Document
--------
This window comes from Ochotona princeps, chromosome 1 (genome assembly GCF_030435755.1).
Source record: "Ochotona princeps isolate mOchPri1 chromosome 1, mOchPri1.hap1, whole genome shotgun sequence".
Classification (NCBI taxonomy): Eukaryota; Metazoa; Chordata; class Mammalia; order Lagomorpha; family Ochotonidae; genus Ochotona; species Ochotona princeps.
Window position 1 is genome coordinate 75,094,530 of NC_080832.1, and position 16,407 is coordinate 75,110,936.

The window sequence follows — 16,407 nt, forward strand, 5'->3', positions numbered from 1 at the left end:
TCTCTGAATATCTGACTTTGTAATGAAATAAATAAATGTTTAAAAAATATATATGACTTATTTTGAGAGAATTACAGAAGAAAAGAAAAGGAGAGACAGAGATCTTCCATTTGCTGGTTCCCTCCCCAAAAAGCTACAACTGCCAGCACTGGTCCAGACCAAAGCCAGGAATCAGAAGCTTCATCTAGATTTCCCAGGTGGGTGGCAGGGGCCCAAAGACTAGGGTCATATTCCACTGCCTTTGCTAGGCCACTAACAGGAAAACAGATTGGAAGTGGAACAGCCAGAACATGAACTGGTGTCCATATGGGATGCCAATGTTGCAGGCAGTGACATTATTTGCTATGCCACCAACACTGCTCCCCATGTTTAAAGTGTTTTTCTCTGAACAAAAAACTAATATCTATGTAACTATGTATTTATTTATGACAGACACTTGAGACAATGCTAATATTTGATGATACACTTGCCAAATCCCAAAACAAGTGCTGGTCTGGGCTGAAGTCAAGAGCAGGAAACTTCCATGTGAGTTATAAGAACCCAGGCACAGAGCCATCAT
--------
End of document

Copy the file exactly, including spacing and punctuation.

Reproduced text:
This window comes from Ochotona princeps, chromosome 1 (genome assembly GCF_030435755.1).
Source record: "Ochotona princeps isolate mOchPri1 chromosome 1, mOchPri1.hap1, whole genome shotgun sequence".
Classification (NCBI taxonomy): Eukaryota; Metazoa; Chordata; class Mammalia; order Lagomorpha; family Ochotonidae; genus Ochotona; species Ochotona princeps.
Window position 1 is genome coordinate 75,094,530 of NC_080832.1, and position 16,407 is coordinate 75,110,936.

The window sequence follows — 16,407 nt, forward strand, 5'->3', positions numbered from 1 at the left end:
TCTCTGAATATCTGACTTTGTAATGAAATAAATAAATGTTTAAAAAATATATATGACTTATTTTGAGAGAATTACAGAAGAAAAGAAAAGGAGAGACAGAGATCTTCCATTTGCTGGTTCCCTCCCCAAAAAGCTACAACTGCCAGCACTGGTCCAGACCAAAGCCAGGAATCAGAAGCTTCATCTAGATTTCCCAGGTGGGTGGCAGGGGCCCAAAGACTAGGGTCATATTCCACTGCCTTTGCTAGGCCACTAACAGGAAAACAGATTGGAAGTGGAACAGCCAGAACATGAACTGGTGTCCATATGGGATGCCAATGTTGCAGGCAGTGACATTATTTGCTATGCCACCAACACTGCTCCCCATGTTTAAAGTGTTTTTCTCTGAACAAAAAACTAATATCTATGTAACTATGTATTTATTTATGACAGACACTTGAGACAATGCTAATATTTGATGATACACTTGCCAAATCCCAAAACAAGTGCTGGTCTGGGCTGAAGTCAAGAGCAGGAAACTTCCATGTGAGTTATAAGAACCCAGGCACAGAGCCATCAT